If you already have pictures and/or descriptions on a computer file, please e-mail them to me at the following address: However, I will not be able to include your taxa in the Catalogue unless I get the original reprint.
Thank you for your co-operation and I hope to see you at INA10.

Andrea Fiorentino
Via Carleni, 10
05022 Amelia - TR

Seeking Employment - Biostratigrapher: Dr. Patrick Sean Quinn
Calcareous nannofossil specialist seeking industrial employment opportunity. Good knowledge of Mesozoic and Cenozoic calcareous nannofossils with particular expertise in Neogene and Jurassic biostratigraphy. British citizen, currently working as postdoc in Zürich on calcareous nannofossils and coccolithophores. Interested in laboratory and/or wellsite work in the UK or, preferably, abroad. Good general knowledge of micropalaeontology and palynology, training in sequence stratigraphy, sedimentology and geophysics.

please mail: call: 0041-1-63 236 94 or see my downloadable CV

An oil industry novel
Dave Jutson
is the proud author of a new novel that centers around well drilling in real time. It can be viewed (and bought) from this ebooks website. Although the book doesn't touch industrial biostratigraphy, it gives a very good description of work at the wellsite. The first 12 chapters are based around drilling a well in real time-that is, for example, when there is a drill break, the first sample doesn't come up for an hour during which period the plot has continued. Dave says he has made it as geologically realistic and work environment realistic as possible. So check it out (I'm told it fits well on a laptop, which gives you something to read while traveling by train or air!).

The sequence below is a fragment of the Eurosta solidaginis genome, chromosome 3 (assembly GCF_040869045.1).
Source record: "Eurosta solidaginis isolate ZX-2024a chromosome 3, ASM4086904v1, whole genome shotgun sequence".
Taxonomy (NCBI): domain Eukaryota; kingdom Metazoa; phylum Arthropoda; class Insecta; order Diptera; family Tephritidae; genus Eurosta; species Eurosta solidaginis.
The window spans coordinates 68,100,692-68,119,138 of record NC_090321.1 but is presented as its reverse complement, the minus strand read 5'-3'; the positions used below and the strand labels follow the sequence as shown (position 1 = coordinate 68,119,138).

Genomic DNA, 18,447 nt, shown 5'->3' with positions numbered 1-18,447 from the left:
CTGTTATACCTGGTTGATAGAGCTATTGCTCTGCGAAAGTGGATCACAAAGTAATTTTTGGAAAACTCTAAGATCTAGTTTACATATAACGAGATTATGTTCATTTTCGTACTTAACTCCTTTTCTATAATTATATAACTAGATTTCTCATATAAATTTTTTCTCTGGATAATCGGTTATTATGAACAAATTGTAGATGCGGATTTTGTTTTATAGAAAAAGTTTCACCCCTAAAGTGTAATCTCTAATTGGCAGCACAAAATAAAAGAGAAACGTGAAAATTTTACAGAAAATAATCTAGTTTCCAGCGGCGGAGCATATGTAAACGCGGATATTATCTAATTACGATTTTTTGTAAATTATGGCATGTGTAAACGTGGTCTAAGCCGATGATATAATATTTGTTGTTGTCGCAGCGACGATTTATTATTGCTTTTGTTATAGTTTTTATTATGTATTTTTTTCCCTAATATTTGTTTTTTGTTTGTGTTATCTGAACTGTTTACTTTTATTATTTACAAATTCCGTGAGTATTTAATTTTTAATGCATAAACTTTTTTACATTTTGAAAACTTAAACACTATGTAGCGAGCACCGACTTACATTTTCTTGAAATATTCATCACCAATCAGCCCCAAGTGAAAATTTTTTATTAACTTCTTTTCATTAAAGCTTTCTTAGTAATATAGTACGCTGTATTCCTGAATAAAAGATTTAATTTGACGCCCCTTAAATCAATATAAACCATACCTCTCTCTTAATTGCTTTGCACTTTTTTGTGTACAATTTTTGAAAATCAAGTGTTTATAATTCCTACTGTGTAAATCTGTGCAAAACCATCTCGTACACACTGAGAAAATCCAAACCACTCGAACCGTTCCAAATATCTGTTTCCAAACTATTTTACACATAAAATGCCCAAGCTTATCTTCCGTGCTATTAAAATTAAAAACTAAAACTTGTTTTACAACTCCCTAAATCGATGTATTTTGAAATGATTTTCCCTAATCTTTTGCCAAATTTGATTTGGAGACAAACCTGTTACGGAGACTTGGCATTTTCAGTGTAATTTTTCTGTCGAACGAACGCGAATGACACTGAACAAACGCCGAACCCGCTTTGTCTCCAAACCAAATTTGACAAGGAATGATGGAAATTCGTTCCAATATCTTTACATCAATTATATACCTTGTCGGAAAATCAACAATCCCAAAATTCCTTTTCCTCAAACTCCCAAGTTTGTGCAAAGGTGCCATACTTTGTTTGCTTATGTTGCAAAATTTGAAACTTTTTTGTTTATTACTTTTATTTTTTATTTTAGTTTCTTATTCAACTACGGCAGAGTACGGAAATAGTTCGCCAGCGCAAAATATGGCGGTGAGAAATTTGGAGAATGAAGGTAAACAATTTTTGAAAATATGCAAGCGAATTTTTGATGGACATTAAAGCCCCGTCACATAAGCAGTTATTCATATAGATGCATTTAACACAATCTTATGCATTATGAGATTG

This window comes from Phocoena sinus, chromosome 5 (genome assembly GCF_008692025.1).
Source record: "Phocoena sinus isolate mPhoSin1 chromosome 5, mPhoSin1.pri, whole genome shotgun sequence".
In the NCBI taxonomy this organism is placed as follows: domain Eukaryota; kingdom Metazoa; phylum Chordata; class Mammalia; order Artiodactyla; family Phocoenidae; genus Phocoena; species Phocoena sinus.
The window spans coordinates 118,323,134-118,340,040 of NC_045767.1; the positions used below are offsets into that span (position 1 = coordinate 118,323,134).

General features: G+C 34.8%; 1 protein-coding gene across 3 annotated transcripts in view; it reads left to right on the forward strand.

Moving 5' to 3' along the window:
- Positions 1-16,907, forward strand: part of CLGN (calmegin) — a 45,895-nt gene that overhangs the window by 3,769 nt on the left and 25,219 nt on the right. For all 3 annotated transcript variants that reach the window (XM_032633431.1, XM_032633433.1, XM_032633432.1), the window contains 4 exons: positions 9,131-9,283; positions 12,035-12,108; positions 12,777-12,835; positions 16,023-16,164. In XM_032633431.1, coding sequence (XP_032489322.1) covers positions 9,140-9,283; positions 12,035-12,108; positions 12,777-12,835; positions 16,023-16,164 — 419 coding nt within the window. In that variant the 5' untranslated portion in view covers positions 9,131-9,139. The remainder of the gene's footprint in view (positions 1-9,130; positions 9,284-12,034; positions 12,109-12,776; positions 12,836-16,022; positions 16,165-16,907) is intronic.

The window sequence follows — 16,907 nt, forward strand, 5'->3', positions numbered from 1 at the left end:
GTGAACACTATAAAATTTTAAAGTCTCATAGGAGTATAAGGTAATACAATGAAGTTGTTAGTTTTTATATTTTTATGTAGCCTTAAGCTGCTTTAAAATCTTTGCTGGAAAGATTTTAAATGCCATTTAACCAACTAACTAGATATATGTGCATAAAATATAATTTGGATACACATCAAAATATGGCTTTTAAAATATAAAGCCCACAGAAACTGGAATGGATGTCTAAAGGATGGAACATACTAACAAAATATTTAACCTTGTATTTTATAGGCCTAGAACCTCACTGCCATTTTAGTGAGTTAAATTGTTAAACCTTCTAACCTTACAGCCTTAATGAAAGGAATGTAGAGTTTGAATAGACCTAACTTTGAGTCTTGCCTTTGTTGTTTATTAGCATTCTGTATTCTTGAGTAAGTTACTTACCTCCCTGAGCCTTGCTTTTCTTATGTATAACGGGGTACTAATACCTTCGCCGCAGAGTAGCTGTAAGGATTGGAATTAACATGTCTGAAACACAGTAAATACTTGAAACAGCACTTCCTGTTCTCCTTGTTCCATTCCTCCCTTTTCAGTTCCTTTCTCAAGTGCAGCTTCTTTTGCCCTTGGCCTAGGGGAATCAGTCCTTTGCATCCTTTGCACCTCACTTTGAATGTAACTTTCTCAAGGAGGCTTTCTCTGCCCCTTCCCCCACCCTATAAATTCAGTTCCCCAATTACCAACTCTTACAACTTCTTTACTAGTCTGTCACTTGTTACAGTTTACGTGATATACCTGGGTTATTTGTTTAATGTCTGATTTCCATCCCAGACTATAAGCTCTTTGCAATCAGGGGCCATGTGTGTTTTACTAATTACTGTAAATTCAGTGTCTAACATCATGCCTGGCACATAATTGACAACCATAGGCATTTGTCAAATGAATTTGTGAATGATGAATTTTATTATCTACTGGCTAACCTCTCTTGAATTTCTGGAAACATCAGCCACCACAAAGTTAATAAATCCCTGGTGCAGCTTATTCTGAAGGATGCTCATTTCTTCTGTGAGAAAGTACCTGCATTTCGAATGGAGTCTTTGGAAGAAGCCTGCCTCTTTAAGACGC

Secretary/Treasurer's report
Please note that the year after your name on the mailing label is the date in which your dues expire. For example, 2002 means that your dues expired on December 31, 2002 and your 2003 dues are payable. (An "F" indicates that you have free membership.) If you discarded your wrapper without noticing the year or if you have questions about your expiration date, please do not hesitate to contact me.
There are many of you who have not yet paid your 2003 dues. Please pay soon and save me the trouble and the expense of sending you a personal reminder in the mail. Please e-mail me if you need information on how to pay or how much you owe. As always, you may pay for 3 years and receive a discount; this offer applies only to dues that are current and CAN NOT be applied to dues for last year.
Our credit card program works very well and a large number of members continue to use this payment option. We can accept payment by American Express, Mastercard, and Visa. If you wish to pay your dues by credit card, please provide me with your credit card number and its expiration date If you choose to pay by check, please make your dues payment to "International Nannoplankton Association". PLEASE DO NOT MAKE YOUR CHECKS PAYABLE TO ME PERSONALLY.
Sales of the INA CD-ROM "Electronic Calcareous Nannofossils" have been brisk and this has been a great fund raiser for the organization. Please contact me if you which to purchase a copy.
If you move, please send your new address to me as soon as possible so your copy of the JNR does not get lost in the mail.

Number of members whose dues are paid through:

2001 14
2002 100
2003 62
2004 53
2005+ 20
Free 15
Total 264

Individual Members - 236
Companies/Libraries - 38
Countries Represented: 47

Stacia A. Spaulding, Ph.D.


The address label on the Journal of Nannoplankton Research shows the year in which your dues expire(d). Please note the date on the line following your name.

2003 - dues are paid up.
2002 - please pay $20 for 2003 or $50 for 2003, 2004, and 2005
2001 - please pay $25 for 2002 or $75 for 2002, 2003, 2004, and 2005